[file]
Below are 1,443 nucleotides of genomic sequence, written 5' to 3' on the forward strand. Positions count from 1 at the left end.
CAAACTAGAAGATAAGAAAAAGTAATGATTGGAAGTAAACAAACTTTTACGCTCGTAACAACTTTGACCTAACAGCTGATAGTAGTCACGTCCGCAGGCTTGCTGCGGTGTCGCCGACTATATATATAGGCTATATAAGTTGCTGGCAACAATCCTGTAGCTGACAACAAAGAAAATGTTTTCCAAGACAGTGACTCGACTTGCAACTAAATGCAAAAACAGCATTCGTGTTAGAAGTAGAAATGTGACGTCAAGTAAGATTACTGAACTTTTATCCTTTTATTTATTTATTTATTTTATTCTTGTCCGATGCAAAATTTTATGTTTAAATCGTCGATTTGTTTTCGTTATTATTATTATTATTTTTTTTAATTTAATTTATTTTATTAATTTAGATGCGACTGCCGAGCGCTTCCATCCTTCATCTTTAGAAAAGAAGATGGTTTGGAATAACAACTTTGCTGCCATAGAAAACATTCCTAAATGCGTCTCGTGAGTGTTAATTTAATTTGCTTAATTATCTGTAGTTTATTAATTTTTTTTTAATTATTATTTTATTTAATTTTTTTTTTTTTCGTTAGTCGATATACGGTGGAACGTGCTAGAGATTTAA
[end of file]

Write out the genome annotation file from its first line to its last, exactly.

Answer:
Below are 1,443 nucleotides of genomic sequence, written 5' to 3' on the forward strand. Positions count from 1 at the left end.
CAAACTAGAAGATAAGAAAAAGTAATGATTGGAAGTAAACAAACTTTTACGCTCGTAACAACTTTGACCTAACAGCTGATAGTAGTCACGTCCGCAGGCTTGCTGCGGTGTCGCCGACTATATATATAGGCTATATAAGTTGCTGGCAACAATCCTGTAGCTGACAACAAAGAAAATGTTTTCCAAGACAGTGACTCGACTTGCAACTAAATGCAAAAACAGCATTCGTGTTAGAAGTAGAAATGTGACGTCAAGTAAGATTACTGAACTTTTATCCTTTTATTTATTTATTTATTTTATTCTTGTCCGATGCAAAATTTTATGTTTAAATCGTCGATTTGTTTTCGTTATTATTATTATTATTTTTTTTAATTTAATTTATTTTATTAATTTAGATGCGACTGCCGAGCGCTTCCATCCTTCATCTTTAGAAAAGAAGATGGTTTGGAATAACAACTTTGCTGCCATAGAAAACATTCCTAAATGCGTCTCGTGAGTGTTAATTTAATTTGCTTAATTATCTGTAGTTTATTAATTTTTTTTTAATTATTATTTTATTTAATTTTTTTTTTTTTCGTTAGTCGATATACGGTGGAACGTGCTAGAGATTTAA